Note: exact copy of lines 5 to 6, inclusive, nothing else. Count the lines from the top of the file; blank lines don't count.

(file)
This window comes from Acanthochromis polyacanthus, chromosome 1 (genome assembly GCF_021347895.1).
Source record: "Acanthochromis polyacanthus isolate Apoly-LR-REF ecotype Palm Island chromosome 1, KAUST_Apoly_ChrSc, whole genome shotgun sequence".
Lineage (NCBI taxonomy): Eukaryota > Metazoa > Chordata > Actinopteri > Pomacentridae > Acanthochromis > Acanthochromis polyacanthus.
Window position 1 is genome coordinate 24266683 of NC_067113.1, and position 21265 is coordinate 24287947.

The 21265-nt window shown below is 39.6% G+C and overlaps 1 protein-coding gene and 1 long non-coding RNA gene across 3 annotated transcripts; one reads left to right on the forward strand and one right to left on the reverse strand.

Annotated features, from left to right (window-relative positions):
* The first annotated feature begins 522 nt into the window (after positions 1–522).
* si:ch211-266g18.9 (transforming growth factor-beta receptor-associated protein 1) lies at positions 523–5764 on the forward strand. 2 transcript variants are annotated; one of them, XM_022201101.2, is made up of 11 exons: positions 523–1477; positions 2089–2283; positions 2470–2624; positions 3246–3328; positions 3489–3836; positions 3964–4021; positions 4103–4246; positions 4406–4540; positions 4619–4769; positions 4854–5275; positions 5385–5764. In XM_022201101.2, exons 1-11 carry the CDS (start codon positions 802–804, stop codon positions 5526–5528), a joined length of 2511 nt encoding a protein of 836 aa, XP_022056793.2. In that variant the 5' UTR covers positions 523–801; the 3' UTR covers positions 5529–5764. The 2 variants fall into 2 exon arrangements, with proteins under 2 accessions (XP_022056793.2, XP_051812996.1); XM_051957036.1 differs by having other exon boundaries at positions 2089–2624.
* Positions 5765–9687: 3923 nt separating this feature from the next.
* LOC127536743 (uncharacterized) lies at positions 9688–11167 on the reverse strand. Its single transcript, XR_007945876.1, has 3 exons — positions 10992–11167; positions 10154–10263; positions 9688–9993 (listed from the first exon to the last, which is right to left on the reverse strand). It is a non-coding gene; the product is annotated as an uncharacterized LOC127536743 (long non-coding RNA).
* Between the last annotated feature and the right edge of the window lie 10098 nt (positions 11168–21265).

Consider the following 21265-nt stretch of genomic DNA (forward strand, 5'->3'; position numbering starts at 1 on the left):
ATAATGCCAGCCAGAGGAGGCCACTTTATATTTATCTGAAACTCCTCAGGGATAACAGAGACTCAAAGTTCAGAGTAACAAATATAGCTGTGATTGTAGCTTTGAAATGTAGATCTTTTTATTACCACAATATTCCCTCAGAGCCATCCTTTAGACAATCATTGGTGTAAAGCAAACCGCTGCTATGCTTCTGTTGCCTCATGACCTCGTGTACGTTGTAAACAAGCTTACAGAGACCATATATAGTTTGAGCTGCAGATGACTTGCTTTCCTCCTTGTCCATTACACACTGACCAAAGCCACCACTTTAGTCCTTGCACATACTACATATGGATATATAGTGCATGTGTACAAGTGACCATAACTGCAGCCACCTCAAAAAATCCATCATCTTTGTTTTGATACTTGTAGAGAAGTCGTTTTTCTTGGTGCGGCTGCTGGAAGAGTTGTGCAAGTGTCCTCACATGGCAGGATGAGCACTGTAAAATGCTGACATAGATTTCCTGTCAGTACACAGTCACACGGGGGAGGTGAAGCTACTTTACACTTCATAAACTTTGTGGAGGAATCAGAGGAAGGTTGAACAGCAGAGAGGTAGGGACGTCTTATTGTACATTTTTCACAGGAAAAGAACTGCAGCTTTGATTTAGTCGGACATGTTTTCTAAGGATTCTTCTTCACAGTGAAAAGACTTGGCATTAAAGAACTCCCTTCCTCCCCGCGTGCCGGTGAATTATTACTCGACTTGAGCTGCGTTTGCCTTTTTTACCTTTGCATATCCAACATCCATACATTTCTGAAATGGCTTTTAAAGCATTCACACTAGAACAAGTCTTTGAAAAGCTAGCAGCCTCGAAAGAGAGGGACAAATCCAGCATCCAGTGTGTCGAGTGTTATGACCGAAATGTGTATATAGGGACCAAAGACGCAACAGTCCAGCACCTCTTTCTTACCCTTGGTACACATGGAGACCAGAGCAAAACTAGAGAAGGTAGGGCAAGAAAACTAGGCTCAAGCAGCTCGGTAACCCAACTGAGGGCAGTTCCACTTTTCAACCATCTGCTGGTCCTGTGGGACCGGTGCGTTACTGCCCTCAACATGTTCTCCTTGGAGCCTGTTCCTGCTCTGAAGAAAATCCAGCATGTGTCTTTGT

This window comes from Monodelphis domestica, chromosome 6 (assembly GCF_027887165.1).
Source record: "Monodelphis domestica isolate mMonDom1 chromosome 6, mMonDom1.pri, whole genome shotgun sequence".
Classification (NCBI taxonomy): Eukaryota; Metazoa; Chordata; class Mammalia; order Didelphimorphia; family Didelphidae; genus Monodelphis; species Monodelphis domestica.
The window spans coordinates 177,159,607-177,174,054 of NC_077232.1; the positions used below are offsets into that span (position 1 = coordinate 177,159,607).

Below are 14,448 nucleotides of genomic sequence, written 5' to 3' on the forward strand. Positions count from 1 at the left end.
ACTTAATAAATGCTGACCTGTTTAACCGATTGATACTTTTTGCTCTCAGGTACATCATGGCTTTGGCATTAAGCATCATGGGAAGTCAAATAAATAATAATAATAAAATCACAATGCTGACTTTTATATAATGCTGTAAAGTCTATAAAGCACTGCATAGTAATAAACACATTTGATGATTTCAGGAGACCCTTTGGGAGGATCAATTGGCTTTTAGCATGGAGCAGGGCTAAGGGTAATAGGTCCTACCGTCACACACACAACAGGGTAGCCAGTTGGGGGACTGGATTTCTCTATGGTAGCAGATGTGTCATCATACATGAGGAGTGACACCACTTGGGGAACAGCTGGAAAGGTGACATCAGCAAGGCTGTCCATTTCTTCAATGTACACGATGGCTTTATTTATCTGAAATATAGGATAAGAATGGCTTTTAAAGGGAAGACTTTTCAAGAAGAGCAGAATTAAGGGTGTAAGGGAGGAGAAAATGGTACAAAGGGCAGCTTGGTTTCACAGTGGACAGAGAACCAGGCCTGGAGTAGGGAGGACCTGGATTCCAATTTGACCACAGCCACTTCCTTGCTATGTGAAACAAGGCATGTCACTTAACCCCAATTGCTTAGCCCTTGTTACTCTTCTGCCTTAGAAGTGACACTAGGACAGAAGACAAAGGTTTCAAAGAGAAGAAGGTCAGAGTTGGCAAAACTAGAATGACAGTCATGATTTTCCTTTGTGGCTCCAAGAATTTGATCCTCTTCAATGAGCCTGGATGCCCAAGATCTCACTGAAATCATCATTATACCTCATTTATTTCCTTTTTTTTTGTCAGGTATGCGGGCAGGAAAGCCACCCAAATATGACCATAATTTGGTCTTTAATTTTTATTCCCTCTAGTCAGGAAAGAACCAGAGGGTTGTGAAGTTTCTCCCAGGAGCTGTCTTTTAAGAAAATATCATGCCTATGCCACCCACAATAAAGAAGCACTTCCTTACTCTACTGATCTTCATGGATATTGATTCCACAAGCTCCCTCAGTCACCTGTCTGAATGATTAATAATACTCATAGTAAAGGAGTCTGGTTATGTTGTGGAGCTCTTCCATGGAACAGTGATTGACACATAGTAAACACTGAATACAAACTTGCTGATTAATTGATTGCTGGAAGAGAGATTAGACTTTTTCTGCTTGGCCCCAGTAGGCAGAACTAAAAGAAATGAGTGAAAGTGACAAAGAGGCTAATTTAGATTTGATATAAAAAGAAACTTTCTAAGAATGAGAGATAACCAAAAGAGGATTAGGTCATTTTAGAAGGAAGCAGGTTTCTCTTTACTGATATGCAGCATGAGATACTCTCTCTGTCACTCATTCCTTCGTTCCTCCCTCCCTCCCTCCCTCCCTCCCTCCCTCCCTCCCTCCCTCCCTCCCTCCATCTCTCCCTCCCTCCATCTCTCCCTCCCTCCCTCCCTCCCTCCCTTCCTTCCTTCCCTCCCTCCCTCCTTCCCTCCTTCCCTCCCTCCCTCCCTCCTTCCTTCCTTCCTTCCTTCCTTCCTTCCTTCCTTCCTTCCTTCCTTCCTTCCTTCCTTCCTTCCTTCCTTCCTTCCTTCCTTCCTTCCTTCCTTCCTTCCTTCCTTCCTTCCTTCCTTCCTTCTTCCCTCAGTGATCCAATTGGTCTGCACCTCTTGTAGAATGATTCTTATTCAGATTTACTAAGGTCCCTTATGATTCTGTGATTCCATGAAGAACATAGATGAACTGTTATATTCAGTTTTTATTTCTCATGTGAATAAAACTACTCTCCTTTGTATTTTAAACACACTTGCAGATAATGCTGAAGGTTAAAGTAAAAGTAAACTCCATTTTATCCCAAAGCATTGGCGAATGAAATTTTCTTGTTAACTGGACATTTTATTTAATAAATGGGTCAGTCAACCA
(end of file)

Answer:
The 21265-nt window shown below is 39.6% G+C and overlaps 1 protein-coding gene and 1 long non-coding RNA gene across 3 annotated transcripts; one reads left to right on the forward strand and one right to left on the reverse strand.

Annotated features, from left to right (window-relative positions):